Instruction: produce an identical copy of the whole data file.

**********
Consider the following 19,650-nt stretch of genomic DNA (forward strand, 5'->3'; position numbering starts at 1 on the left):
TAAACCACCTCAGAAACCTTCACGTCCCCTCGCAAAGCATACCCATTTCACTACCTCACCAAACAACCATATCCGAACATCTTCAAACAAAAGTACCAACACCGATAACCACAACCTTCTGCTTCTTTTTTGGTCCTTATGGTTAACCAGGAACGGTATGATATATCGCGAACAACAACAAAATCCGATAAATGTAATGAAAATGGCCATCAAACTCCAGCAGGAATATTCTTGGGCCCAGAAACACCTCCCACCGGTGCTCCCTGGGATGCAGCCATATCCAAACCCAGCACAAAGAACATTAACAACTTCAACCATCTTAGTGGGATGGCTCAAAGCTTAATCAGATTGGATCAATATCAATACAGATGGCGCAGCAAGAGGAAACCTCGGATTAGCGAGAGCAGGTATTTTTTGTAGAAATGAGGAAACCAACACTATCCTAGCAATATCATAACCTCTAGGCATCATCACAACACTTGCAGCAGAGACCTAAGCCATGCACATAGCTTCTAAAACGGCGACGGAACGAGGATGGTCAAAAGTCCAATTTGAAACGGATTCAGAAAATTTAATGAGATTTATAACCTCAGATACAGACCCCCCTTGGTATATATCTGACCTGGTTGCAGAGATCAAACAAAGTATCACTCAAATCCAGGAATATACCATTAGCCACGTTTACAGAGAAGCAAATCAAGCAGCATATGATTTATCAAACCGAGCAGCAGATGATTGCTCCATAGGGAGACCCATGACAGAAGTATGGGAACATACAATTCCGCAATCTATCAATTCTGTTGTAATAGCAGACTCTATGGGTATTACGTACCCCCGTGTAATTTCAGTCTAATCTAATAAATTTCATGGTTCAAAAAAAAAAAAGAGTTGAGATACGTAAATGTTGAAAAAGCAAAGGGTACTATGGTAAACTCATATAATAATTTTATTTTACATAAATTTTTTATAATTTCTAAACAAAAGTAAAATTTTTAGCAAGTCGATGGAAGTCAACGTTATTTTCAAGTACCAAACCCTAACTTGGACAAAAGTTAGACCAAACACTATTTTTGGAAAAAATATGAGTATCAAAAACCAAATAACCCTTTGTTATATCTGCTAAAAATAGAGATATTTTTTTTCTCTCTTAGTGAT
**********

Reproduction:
Consider the following 19,650-nt stretch of genomic DNA (forward strand, 5'->3'; position numbering starts at 1 on the left):
TAAACCACCTCAGAAACCTTCACGTCCCCTCGCAAAGCATACCCATTTCACTACCTCACCAAACAACCATATCCGAACATCTTCAAACAAAAGTACCAACACCGATAACCACAACCTTCTGCTTCTTTTTTGGTCCTTATGGTTAACCAGGAACGGTATGATATATCGCGAACAACAACAAAATCCGATAAATGTAATGAAAATGGCCATCAAACTCCAGCAGGAATATTCTTGGGCCCAGAAACACCTCCCACCGGTGCTCCCTGGGATGCAGCCATATCCAAACCCAGCACAAAGAACATTAACAACTTCAACCATCTTAGTGGGATGGCTCAAAGCTTAATCAGATTGGATCAATATCAATACAGATGGCGCAGCAAGAGGAAACCTCGGATTAGCGAGAGCAGGTATTTTTTGTAGAAATGAGGAAACCAACACTATCCTAGCAATATCATAACCTCTAGGCATCATCACAACACTTGCAGCAGAGACCTAAGCCATGCACATAGCTTCTAAAACGGCGACGGAACGAGGATGGTCAAAAGTCCAATTTGAAACGGATTCAGAAAATTTAATGAGATTTATAACCTCAGATACAGACCCCCCTTGGTATATATCTGACCTGGTTGCAGAGATCAAACAAAGTATCACTCAAATCCAGGAATATACCATTAGCCACGTTTACAGAGAAGCAAATCAAGCAGCATATGATTTATCAAACCGAGCAGCAGATGATTGCTCCATAGGGAGACCCATGACAGAAGTATGGGAACATACAATTCCGCAATCTATCAATTCTGTTGTAATAGCAGACTCTATGGGTATTACGTACCCCCGTGTAATTTCAGTCTAATCTAATAAATTTCATGGTTCAAAAAAAAAAAAGAGTTGAGATACGTAAATGTTGAAAAAGCAAAGGGTACTATGGTAAACTCATATAATAATTTTATTTTACATAAATTTTTTATAATTTCTAAACAAAAGTAAAATTTTTAGCAAGTCGATGGAAGTCAACGTTATTTTCAAGTACCAAACCCTAACTTGGACAAAAGTTAGACCAAACACTATTTTTGGAAAAAATATGAGTATCAAAAACCAAATAACCCTTTGTTATATCTGCTAAAAATAGAGATATTTTTTTTCTCTCTTAGTGAT